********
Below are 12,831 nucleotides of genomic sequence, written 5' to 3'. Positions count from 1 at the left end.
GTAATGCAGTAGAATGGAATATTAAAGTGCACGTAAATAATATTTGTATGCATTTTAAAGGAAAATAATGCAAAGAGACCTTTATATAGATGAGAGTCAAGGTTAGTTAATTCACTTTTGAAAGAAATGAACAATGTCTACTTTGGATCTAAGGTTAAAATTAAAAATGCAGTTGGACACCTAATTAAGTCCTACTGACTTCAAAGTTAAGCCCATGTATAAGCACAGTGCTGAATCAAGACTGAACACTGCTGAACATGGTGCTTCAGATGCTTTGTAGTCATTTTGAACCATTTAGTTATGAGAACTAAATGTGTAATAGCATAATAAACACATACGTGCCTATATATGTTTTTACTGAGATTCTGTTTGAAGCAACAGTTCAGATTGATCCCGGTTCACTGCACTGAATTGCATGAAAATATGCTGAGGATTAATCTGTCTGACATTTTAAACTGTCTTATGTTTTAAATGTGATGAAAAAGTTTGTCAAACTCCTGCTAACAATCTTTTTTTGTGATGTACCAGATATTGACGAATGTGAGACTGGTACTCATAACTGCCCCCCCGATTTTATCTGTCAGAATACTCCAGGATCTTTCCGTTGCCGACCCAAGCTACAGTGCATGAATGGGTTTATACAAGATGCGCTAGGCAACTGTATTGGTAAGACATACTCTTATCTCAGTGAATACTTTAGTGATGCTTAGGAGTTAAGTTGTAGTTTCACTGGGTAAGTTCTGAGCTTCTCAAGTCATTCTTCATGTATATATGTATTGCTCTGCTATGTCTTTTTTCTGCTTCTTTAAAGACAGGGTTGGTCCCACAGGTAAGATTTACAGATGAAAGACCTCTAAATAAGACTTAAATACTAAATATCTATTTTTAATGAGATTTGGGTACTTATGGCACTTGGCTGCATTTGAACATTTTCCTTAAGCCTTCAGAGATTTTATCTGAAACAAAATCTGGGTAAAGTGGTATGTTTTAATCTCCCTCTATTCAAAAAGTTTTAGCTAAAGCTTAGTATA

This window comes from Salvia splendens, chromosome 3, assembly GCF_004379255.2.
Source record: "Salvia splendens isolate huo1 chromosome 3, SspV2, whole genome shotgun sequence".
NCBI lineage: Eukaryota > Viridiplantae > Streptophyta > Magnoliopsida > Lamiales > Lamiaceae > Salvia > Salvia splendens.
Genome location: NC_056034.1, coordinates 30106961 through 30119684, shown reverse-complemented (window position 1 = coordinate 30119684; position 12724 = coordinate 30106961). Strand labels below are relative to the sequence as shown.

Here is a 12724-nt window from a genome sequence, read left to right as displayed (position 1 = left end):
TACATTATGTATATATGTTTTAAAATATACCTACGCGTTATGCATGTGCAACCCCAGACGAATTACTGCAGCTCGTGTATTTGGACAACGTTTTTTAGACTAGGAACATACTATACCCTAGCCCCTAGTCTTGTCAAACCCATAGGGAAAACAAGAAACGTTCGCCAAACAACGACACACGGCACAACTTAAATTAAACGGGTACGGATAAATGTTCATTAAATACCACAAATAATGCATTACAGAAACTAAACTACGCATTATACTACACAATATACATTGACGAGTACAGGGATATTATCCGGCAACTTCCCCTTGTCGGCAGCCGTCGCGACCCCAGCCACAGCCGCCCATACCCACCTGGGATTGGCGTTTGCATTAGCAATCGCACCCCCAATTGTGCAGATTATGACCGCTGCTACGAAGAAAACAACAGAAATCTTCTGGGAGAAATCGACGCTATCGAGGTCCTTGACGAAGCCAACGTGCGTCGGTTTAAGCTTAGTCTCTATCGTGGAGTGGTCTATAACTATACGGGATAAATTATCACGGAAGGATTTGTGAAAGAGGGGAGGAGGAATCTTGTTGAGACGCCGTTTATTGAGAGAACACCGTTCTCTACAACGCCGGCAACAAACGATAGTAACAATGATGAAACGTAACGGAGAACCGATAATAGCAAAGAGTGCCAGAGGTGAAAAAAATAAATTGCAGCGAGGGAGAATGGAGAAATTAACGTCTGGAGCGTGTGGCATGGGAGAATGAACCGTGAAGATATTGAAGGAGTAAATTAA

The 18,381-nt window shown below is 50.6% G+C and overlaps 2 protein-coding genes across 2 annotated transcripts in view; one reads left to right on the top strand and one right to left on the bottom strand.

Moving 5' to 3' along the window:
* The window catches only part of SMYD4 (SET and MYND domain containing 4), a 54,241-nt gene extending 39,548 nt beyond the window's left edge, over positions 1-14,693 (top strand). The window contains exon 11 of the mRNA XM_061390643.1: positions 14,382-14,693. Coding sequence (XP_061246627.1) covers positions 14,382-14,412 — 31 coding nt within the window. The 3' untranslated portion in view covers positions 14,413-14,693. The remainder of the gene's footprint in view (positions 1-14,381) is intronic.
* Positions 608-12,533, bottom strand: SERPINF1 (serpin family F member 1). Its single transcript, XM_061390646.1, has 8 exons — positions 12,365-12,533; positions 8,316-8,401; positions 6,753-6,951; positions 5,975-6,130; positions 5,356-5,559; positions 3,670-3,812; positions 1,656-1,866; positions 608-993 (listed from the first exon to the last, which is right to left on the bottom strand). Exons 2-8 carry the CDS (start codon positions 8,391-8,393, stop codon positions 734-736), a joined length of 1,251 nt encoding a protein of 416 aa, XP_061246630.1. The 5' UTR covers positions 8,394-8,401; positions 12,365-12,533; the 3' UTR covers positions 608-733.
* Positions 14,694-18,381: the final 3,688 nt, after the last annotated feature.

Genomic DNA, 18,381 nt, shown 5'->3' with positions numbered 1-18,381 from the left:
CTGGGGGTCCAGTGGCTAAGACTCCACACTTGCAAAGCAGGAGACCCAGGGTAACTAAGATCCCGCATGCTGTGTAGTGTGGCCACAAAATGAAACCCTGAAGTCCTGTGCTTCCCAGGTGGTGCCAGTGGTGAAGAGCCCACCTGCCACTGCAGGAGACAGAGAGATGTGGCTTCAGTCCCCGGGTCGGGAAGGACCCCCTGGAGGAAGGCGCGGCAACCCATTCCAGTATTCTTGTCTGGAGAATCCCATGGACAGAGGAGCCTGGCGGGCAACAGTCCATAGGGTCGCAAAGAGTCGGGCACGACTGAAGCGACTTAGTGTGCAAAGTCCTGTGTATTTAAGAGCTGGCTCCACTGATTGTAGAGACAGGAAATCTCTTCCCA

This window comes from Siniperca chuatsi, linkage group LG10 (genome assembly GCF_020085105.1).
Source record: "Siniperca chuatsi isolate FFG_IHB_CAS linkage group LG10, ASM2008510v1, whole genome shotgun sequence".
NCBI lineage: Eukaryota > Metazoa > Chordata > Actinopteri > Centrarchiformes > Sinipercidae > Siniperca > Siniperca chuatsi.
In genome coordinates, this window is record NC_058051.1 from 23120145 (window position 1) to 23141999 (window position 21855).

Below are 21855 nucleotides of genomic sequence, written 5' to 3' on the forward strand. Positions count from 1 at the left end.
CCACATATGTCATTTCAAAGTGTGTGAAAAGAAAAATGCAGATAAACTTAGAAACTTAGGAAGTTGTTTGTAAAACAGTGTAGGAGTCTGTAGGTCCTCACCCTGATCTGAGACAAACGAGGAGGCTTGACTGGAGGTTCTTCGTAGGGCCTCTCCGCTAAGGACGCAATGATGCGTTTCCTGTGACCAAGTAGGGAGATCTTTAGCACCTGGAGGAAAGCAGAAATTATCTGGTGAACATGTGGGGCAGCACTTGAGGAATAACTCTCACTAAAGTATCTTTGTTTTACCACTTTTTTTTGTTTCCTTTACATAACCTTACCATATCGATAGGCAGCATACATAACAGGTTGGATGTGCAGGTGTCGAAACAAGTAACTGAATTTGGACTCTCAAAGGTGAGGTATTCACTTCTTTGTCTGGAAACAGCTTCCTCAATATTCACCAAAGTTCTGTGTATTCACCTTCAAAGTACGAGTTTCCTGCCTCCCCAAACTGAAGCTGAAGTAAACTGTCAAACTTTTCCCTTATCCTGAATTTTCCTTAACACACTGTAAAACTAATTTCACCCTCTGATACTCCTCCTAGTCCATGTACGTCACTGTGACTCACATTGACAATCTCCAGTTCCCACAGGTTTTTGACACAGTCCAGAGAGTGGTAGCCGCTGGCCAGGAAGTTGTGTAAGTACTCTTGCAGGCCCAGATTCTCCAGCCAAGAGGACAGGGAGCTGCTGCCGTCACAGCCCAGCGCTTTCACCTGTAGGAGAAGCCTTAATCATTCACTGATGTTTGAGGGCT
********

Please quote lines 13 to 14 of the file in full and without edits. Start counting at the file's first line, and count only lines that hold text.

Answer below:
* Positions 14,694-18,381: the final 3,688 nt, after the last annotated feature.

Genomic DNA, 18,381 nt, shown 5'->3' with positions numbered 1-18,381 from the left: